Movies made in the Telugu-language studios of Tollywood, centered in the southern city of Hyderabad, and in the Tamil language, recently have trounced Hindi films at the box office by pulling in 46% of total ticket sales compared with 27% for Hindi-language flicks in 2020 and 2021, according to consulting firm Ormax Media. Major streaming platforms, such as Amazon.com and Netflix, are scrambling to capitalize on the booming audience by investing in television shows in South Indian languages.
India is a country of movie buffs, and industry experts say the love for films runs especially deep in South India, where single-screen cinema halls hawking cheap tickets dot even small towns. Of the 9,300 movie screens in India, about 45% are located in just five South Indian states, including Tamil Nadu, Telangana and Karnataka, says Akshaye Rathi, a film exhibitor who operates 14 theaters in the states of Maharashtra and Chhattisgarh.
Over the past few years, Tollywood films have crossed borders and captured audiences by doubling down on fare appealing to many Indian viewers: spectacles in which an underdog battles his way to the top of his chosen field. Recent popular characters have included a freedom fighter, crime boss, and village chief.
“Tamil and Telugu cinema continue to cater to the commonest of common people,” says Mr. Rathi.
Many Bollywood actors alienate viewers by flaunting their jet-setting and designer-clad off-screen lifestyles, adds Mr. Rathi, while South Indian megastars tend to keep public behavior circumspect and modest.
Yash, who stars in the South Indian hits K.G.F: Chapter 1 and Chapter 2, makes sure to greet and thank the thousands of fans who gather outside his Bangalore home on his birthday. One admirer rented a helicopter to toss flowers onto cinema halls when a recent film premiered.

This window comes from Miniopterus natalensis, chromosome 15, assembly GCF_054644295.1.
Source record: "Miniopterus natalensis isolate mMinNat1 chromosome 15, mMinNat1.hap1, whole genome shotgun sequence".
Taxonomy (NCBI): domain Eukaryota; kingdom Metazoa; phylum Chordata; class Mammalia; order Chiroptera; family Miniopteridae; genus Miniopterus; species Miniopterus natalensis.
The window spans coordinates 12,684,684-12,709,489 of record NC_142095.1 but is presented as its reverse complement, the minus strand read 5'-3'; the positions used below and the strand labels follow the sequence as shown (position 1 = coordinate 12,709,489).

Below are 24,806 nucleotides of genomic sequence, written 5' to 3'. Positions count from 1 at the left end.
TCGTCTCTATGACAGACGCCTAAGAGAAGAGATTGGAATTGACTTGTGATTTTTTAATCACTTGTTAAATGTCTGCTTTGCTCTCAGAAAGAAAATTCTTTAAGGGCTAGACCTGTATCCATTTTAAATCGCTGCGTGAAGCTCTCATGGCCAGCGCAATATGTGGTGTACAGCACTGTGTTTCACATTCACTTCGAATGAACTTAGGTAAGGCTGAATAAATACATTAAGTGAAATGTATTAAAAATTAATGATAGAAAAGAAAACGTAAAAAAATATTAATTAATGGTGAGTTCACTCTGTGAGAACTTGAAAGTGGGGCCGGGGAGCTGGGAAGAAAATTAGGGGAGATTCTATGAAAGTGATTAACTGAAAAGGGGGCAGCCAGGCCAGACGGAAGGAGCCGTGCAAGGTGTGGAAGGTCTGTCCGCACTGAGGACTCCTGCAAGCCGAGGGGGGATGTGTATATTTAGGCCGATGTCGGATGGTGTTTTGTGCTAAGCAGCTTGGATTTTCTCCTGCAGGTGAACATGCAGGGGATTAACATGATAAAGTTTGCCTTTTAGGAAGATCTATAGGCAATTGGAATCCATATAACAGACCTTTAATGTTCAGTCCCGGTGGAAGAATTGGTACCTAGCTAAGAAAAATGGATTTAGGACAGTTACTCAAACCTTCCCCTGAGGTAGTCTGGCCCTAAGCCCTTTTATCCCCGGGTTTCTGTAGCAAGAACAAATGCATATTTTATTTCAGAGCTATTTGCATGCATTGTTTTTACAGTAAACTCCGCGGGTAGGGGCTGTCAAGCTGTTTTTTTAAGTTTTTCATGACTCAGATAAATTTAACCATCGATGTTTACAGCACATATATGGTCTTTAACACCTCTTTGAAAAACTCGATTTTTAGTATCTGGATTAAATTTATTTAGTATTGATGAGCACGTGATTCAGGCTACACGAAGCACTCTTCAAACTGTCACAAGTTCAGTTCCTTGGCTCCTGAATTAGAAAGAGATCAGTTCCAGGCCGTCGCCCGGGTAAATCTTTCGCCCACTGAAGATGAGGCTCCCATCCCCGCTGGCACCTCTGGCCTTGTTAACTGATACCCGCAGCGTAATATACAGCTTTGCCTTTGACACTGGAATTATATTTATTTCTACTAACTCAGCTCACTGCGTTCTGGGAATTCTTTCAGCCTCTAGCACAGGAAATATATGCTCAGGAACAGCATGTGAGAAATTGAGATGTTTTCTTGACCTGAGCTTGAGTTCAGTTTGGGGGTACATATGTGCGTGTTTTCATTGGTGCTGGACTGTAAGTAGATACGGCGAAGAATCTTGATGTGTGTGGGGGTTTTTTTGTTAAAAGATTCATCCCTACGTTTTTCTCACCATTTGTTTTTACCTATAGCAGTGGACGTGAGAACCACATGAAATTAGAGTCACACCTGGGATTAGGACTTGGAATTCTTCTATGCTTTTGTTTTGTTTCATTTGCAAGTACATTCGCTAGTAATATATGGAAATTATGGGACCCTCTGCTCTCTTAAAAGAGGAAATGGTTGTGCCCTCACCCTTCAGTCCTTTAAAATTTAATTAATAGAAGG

“Everywhere people like me,” says Yash, who legally changed his name to the one word. “They love me.”
The entire city of Bangalore, a major tech hub, shut down nonessential businesses for a day in October after a 46-year-old actor died of a heart attack. Restaurants, bars, and retail stores were all ordered to close to prevent mayhem from grief-stricken fans. Soumya Shukla, a 24-year-old model from New Delhi, was in Bangalore for an engagement party when the shutdown orders flashed on Twitter.
“I thought it was a prank,” Ms. Shukla says, adding that the engagement fete was thrown into utter chaos.
The reverence makes sense to fans. Anitha, a 28-year-old Hyderabad-based lawyer who goes by one name, is a huge fan of Tollywood actor Ram Charan. She enjoyed the hunky actor’s portrayal of a policeman battling sadistic British colonial administrators in the blockbuster flick RRR. (His sense of style and smart persona off-screen also helps, she says)
So naturally, she included him in her wedding in May.
She added photos of Mr. Charan and his family to the roughly 3,000 wedding invitations she sent out. On the cards, bordered with yellow and white roses, the bearded actor and his beaming wife appeared above a line blessing the big day. Ms. Anitha says most of her guests were pleasantly surprised to see the famous faces peeking out of envelopes—and she was thrilled. “I loved it!” she says.